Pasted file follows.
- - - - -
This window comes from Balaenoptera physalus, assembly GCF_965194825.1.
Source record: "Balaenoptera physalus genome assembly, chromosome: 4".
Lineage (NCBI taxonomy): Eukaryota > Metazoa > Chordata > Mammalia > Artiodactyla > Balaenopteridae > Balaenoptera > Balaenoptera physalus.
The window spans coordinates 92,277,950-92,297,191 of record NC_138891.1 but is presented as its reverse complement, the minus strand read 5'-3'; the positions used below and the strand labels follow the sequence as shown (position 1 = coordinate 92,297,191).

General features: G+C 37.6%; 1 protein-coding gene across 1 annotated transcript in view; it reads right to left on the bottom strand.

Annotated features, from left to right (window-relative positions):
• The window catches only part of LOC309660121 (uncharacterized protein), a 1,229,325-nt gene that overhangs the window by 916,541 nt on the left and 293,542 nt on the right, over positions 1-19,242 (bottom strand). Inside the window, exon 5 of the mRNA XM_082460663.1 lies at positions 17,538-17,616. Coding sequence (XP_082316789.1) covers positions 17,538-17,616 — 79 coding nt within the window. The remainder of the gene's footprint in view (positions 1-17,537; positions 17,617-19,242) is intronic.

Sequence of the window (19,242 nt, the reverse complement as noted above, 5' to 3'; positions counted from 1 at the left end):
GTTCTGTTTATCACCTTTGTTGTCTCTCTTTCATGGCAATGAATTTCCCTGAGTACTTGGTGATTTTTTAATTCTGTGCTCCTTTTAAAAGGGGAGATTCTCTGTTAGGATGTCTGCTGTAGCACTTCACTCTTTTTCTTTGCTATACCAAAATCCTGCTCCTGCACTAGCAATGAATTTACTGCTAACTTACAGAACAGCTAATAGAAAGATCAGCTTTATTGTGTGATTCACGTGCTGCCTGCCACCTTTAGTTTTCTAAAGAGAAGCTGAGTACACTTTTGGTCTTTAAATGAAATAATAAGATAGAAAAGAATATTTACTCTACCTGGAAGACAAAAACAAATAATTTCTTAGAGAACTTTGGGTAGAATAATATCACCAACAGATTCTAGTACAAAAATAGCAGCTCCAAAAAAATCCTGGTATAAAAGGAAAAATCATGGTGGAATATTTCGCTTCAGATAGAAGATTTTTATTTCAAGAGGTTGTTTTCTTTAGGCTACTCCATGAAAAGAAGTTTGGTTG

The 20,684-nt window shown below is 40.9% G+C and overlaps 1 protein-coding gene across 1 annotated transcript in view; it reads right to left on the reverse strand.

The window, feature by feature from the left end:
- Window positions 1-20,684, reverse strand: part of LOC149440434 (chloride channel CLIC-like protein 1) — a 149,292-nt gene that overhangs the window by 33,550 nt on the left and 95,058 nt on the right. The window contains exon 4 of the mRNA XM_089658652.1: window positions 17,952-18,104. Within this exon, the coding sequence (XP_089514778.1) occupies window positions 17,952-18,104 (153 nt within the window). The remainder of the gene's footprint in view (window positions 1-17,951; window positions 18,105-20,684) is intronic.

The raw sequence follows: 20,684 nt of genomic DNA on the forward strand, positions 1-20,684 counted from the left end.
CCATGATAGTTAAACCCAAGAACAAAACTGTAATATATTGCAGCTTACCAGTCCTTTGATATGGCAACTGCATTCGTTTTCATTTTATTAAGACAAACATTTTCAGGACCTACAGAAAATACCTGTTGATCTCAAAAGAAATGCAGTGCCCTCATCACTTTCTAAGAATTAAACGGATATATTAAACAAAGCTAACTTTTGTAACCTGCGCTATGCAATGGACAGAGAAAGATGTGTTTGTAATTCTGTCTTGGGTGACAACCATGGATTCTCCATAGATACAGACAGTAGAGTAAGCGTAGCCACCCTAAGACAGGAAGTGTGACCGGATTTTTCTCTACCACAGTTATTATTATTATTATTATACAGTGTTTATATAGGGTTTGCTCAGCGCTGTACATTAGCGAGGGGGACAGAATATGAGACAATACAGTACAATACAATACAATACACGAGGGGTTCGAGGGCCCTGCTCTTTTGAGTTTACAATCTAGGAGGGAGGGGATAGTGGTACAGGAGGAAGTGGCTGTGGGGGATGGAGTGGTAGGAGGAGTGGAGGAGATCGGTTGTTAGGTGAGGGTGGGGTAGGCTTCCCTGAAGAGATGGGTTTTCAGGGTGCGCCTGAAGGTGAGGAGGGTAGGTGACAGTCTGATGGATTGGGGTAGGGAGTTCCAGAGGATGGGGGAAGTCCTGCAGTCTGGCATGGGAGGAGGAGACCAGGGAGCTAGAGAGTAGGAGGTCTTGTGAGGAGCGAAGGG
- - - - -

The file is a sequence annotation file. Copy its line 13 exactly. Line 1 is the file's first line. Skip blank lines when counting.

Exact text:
The raw sequence follows: 20,684 nt of genomic DNA on the forward strand, positions 1-20,684 counted from the left end.